Finally, the Court relied on the case of Indorama (Supra) where the Hon’ble High Court of Bombay while interpreting Sub-Section (1) of Section 446 of the Companies Act, 1956, had held that the words “suits or other proceedings” excludes a criminal complaint filed under Section 138 of the NI Act. The Court did note that though the provisions are different, and this decision cannot be straight away applied to the matter at hand, but, the reasonings and the logic in interpreting the provision contained in Section 446(1) of the Companies Act, 1956 laid down therein can easily be pressed into service even in the matter in hand.
The Hon’ble Court therefore, set aside the order of stay on proceedings by the Court of the Additional Sessions Judge and meaning thereby that the proceedings under Section 138 of the NI Act would continue.
The Hon’ble High Court of Bombay has rightly held that the order of moratorium with regard to firms undergoing CIRP does not comprehend of any bar upon criminal proceedings against the Corporate Debtor. While the holding in the present judgement was manifest in the implications of Section 14 of the Code, it was still a necessary to buttress attempts by corporate debtors to evade the due process of law under criminal proceedings that form outside the ambit of the moratorium, in the latter’s garb. What this decision does also go to show is that the implementation of the stipulations of the IBC still suffer from substantial hits and misses as to the interpretation of the law outside of the NCLT and the NCLAT. This disparity must be corrected for the holistic and successful implementation of the Code.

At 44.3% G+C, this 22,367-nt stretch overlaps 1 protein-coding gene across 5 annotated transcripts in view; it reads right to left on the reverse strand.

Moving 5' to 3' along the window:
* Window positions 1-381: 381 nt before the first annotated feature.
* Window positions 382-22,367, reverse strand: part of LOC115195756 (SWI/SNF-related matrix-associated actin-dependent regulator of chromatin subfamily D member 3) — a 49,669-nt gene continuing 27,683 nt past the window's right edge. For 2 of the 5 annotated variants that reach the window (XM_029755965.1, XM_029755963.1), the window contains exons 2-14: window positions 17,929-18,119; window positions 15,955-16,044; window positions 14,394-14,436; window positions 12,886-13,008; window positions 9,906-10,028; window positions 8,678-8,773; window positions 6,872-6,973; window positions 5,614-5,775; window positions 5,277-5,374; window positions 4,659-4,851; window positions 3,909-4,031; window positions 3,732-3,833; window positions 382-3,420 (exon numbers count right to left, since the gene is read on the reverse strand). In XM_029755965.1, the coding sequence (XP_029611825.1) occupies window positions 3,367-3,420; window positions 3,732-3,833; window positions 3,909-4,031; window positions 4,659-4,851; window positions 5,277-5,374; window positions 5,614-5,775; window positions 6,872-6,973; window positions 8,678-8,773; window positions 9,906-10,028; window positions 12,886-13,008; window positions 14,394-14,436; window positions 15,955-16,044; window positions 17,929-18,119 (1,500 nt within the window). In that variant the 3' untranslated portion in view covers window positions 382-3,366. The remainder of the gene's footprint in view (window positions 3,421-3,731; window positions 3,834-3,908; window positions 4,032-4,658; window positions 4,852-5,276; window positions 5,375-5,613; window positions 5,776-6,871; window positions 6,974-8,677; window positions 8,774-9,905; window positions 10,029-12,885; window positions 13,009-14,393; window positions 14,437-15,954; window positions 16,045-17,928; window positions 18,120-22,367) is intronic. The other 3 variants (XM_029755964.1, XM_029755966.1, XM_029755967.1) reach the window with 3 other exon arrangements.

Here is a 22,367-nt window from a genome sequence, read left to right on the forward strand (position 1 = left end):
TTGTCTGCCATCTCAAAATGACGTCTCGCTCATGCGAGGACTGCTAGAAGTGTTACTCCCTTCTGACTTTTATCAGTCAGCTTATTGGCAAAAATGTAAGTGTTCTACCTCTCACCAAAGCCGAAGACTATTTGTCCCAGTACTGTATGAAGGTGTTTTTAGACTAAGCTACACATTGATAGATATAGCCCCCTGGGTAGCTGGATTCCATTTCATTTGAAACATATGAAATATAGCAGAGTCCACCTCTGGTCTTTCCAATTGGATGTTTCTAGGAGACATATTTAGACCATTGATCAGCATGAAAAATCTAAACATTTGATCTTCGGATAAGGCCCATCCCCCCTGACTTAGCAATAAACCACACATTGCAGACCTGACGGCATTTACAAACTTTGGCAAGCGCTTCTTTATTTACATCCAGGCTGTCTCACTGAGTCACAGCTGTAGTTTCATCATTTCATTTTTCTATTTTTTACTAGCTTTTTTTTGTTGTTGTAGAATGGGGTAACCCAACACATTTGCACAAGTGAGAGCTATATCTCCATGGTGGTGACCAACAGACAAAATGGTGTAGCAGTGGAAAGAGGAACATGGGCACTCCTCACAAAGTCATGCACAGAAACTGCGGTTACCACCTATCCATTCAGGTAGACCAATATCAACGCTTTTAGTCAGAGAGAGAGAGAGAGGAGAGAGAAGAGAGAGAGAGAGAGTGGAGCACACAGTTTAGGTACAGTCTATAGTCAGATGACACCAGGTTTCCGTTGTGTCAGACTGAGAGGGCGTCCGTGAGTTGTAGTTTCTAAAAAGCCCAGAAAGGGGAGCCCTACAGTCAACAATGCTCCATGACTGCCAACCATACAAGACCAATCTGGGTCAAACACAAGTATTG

Siddharth is the Founder of CorpLexia and serves as its Editor. He is a student of BBA LL.B (Hons.) and has a special focus on corporate, commercial, insolvency, arbitration, securities and competition laws. He can be reached at email@example.com